Tubes Design Guide for Concrete Filled

Columns. These columns have a fire

resistance level (FRL) of 120 minutes.

Typical primary beams in the office

and carpark are OneSteel 300PLUS ®

530UB92 primary beams and 410UB54

secondary beams. All internal beams of

the office and the secondary beams of

the carpark are composite with web side

plate connections. The primary carpark

beams and all edge beams and minor

trimmers are non-composite and erected

without propping.

OneSteel worked with the project

team to provide information on the key

benefits of structural steel, in particular

the fire engineering design. This

assistance ensured the most economical

solution for the owner. More than 1600

tonnes of steelwork has gone into the

project with most of the steel supplied

by OneSteel Steel & Tube.

The structural steel decking has spans

of 2.8 metres unpropped with a slab

thickness of 140 millimetres. The floor

to ceiling heights are 2.7 metres.

Fire engineering

The structural steel solution was adopted

following a Fire Engineering assessment

by The Centre for Environmental Safety

and Risk Engineering (CESARE at

University of Victoria. As the carpark

module was limited to 25 metres in height

with ample cross-flow ventilation, no

sprinklers or mechanical ventilation were

necessary. However, the additional two

levels of office space over the carpark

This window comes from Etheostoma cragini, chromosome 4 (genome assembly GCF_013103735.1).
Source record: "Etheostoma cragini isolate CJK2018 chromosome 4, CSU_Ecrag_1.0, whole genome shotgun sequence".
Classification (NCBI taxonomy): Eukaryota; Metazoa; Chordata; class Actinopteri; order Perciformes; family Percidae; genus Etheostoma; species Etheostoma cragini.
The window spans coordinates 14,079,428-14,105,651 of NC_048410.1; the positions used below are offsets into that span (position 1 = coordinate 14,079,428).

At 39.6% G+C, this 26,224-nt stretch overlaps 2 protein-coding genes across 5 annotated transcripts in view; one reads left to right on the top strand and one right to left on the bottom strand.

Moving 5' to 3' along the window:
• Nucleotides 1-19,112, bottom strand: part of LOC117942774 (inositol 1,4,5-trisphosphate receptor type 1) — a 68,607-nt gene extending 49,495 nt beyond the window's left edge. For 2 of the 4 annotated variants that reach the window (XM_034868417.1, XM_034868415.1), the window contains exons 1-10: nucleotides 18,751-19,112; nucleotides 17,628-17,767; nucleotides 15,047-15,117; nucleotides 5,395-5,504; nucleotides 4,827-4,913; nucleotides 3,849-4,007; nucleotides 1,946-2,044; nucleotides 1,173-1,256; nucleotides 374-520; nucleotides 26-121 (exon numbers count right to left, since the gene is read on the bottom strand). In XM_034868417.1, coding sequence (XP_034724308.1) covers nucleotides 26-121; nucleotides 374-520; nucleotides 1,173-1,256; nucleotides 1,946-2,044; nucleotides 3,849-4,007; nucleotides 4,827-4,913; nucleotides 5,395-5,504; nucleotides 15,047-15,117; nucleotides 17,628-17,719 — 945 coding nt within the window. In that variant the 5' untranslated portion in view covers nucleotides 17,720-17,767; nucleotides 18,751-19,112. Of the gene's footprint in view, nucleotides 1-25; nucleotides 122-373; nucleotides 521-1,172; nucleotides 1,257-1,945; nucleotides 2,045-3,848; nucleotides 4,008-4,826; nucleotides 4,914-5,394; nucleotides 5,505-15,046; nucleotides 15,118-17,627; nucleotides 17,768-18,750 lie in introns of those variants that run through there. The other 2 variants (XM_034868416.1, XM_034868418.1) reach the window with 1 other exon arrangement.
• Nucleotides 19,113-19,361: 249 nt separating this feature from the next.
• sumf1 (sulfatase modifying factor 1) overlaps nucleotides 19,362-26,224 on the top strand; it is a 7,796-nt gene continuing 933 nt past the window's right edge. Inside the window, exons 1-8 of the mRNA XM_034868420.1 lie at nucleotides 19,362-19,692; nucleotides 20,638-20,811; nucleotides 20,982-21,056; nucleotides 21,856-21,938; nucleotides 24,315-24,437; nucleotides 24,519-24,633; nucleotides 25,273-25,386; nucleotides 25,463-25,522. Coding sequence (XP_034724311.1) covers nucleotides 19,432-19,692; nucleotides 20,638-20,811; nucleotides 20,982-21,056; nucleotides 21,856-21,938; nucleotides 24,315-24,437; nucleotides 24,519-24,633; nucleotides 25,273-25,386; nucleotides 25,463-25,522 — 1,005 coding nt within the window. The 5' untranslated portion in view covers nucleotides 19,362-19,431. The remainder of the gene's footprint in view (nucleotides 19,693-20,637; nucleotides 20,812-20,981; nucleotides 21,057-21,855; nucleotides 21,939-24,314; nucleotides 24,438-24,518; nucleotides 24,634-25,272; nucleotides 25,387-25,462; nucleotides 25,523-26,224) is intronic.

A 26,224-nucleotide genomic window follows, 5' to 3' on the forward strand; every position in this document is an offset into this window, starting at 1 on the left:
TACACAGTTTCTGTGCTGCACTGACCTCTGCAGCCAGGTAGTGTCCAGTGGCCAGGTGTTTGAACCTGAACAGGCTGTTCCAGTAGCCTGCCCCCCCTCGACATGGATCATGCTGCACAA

was required to include sprinklers.

Fire engineering evaluation

demonstrated that concrete-filled

400x300x12.5 RHS and 300x300x10

SHS carpark columns provided an FRL

of 60 minutes. OneSteel’s Fire Design

Note 3, Sept 2002 was the basis for

these designs. These composite design

columns also supports the two floors

of office space located above the ninestorey


Using the Cardington UK test as a

reference only, selected office floor

beams required FRL 60 minimum.

These beams were all primary with

grid line secondary beams. Assessment

dictated that they be painted with one

coat of intumescent paint. The painting

was undertaken after erection and

included connections.


PT Building Services,

Kambitsis Group and

Hindmarsh Group




Wallbridge & Gilbert


The structural steel decking is predominantly at spans

of 2.8 metres.

Lateral resistance is provided via the

combination of the central concrete lift

and stair core, precast northern shear